In downtown Fukushima City, there’s this little “Decontamination Information Plaza” where one can go and learn about the clean up efforts in Fukushima.  So I went there and asked some questions:

Who is behind this radiation center exactly?  The radiation center is brought to us by Japan’s Ministry of the Environment (環境省=kankyou shou) and the Fukushima Prefecture government.

How has cleaning up been going?   The radiation is decreasing little by little.

Is Fukushima City safe?  The level is quite low and it is safe.

How is the water?  The drinking water is fine.  The rain is fine.  It’s the water in stagnant areas that is still unsafe.  For example, the mud in Lake Imbanuma.

How is the food?  The food that is sold is checked so it is safe.

When can people move back to the area around the power plant?  順番  “Jyunban” This means that some can go back sooner and some can go back later, depending on the area they are from.  The residents of Tamura Town have already returned.

How many years before Fukushima is back to normal?  This depends on the area.  Fukushima City is okay currently.



Okay, entering the Radiation Center.  (I’m not going to call it a “Decontamination Information Plaza.”  LOL)


This is what they do to a house.  A cleaning crew comes to a house and cleans it from top to bottom to decrease radiation.  They did this to our residence a while back and I took photos, but I didn’t post the photos because I didn’t want everybody in internet land feeling sorry for me.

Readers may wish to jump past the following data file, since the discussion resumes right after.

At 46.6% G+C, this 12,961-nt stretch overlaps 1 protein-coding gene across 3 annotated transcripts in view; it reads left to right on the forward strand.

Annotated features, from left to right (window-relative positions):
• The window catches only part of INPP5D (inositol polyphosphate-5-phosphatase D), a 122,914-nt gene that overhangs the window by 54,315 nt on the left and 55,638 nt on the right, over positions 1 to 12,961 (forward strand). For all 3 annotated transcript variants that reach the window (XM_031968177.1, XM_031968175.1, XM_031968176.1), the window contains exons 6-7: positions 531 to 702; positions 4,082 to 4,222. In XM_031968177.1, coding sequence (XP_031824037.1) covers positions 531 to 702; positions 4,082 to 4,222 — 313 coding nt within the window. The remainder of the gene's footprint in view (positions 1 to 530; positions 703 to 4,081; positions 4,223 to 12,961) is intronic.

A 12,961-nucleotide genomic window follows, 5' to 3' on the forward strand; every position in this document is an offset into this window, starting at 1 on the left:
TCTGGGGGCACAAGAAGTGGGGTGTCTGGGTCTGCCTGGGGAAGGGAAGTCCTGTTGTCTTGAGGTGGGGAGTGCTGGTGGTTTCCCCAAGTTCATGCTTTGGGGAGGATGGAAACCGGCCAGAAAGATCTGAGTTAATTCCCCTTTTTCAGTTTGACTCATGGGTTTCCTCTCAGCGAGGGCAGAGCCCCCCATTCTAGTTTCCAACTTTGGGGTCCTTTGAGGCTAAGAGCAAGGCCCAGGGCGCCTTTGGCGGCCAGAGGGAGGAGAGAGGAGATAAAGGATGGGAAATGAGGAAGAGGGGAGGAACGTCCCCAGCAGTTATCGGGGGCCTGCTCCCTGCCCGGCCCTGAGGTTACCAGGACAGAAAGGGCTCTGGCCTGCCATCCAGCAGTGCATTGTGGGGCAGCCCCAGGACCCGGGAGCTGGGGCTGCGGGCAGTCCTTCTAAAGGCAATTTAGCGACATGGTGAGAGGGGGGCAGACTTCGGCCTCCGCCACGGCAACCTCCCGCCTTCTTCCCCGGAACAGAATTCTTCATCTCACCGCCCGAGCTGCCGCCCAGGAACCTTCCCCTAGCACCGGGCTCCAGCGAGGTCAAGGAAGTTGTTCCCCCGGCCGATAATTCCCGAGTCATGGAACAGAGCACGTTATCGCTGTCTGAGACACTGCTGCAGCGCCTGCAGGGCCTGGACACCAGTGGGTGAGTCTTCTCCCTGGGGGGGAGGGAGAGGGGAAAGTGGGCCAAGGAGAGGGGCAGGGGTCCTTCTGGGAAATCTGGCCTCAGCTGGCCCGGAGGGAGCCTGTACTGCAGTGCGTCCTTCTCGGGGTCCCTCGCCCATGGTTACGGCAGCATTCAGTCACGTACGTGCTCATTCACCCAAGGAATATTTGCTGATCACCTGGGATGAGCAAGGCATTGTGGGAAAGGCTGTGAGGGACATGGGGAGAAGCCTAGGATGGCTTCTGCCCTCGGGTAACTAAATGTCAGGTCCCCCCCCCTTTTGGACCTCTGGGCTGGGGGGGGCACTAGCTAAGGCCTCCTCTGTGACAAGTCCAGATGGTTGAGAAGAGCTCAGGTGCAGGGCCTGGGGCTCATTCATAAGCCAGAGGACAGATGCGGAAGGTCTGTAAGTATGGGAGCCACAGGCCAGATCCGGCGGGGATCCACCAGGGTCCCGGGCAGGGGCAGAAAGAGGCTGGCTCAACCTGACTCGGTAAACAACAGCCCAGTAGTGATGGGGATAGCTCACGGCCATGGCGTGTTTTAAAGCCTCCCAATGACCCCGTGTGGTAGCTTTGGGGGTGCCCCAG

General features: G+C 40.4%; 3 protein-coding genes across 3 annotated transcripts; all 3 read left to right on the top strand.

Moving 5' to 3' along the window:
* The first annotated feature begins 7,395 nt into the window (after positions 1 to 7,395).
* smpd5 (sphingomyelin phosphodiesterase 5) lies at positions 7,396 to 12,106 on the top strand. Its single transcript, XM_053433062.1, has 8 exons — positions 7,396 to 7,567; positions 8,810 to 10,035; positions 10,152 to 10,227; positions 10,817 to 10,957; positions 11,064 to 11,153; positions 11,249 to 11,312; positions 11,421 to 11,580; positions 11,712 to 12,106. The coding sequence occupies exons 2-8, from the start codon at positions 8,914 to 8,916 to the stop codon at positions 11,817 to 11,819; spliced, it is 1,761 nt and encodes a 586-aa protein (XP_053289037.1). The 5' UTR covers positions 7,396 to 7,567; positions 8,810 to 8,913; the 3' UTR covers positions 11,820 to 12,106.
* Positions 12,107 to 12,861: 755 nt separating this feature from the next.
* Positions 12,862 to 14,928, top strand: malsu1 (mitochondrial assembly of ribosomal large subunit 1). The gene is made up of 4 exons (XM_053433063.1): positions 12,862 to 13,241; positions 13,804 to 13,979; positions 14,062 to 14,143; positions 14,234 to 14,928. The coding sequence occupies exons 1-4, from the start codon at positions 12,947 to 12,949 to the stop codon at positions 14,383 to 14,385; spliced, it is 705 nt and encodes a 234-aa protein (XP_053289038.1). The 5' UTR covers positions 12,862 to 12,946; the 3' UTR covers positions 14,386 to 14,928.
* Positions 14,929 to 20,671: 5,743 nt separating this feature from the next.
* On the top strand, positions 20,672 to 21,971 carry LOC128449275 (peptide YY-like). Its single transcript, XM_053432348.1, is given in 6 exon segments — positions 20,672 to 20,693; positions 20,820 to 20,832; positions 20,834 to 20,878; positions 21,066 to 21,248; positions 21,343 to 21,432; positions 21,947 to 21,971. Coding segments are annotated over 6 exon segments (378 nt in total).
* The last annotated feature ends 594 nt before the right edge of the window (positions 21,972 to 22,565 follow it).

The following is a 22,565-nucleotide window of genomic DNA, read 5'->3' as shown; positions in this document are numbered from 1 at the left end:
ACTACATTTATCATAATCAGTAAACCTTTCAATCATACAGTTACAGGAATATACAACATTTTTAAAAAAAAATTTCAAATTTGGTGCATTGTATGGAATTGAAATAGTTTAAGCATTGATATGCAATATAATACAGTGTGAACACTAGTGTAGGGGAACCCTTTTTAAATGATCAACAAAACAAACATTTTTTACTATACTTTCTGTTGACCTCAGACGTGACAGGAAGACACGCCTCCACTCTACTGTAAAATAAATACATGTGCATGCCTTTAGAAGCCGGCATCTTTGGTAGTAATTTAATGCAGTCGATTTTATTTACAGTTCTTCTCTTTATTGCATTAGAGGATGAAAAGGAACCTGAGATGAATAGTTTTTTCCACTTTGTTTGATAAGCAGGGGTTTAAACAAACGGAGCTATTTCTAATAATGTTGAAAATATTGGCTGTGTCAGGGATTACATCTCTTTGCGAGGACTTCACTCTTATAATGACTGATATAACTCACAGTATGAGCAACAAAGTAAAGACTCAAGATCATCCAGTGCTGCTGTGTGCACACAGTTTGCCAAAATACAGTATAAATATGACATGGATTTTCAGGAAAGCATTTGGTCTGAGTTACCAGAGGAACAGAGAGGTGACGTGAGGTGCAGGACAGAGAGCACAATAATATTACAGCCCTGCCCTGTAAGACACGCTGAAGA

Radiation on the ground.  Is this what it really looks like?  Huh?


The eastern part of Fukushima Prefecture.   It’s called Hamadori. (The power plant is located in this area, on the coast.) Fukushima City–where I live–is to the west of this in the middle part of Fukushima Prefecture.

The four hardest hit towns were (from North to South) were Namie, Futaba, Ookuma, and Tomioka.  These little towns were evacuated.

In previous posts, I may have thrown out the names of other towns like Soma and Minami Soma.  Those towns were not affecteed as much. Truthfully, I am not really familiar with this area so much.  Even before the earthquake, I never visited it. (Except Iwaki, to the south, a city which God has smiled on. Wind patterns have left Iwaki almost completely radiation free.)


Photos of the famous Horse Festival in Minami Soma.  They are trying to make people aware of the culture and tradition of this affected area.


Radiation concentration in the soil.  The green is around where I live.  I was TOLD this soil is considered safe.  The red (to the right) is not safe soil for agriculture.  That is very near the power plant.

The white parts?  No agriculture is there.  It’s either mountains or lake.


Okay, this is important to me because this is a chart for safe/dangerous radiation levels.  At the top, it will kill you, of course.

Before the earthquake, Fukushima was way way way at the bottom.  Now Fukushima City is a bit above that.  Not super high, but not crazy crazy low.   If you come to visit, you’ll be fine.  Most likely I’ll be fine and my son will be fine.  The radiation level is really not that high in Fukushima City.   Is it higher than I would like?  Yes.  But does it make me worry and fret?  No.

If I do end up getting cancer, I won’t really know if it’s related to Fukushima City, or something else like genes or whatever.  So we’ll have to see if in future years, cancer rates spike or not.

Here’s to a healthy Fukushima in the future.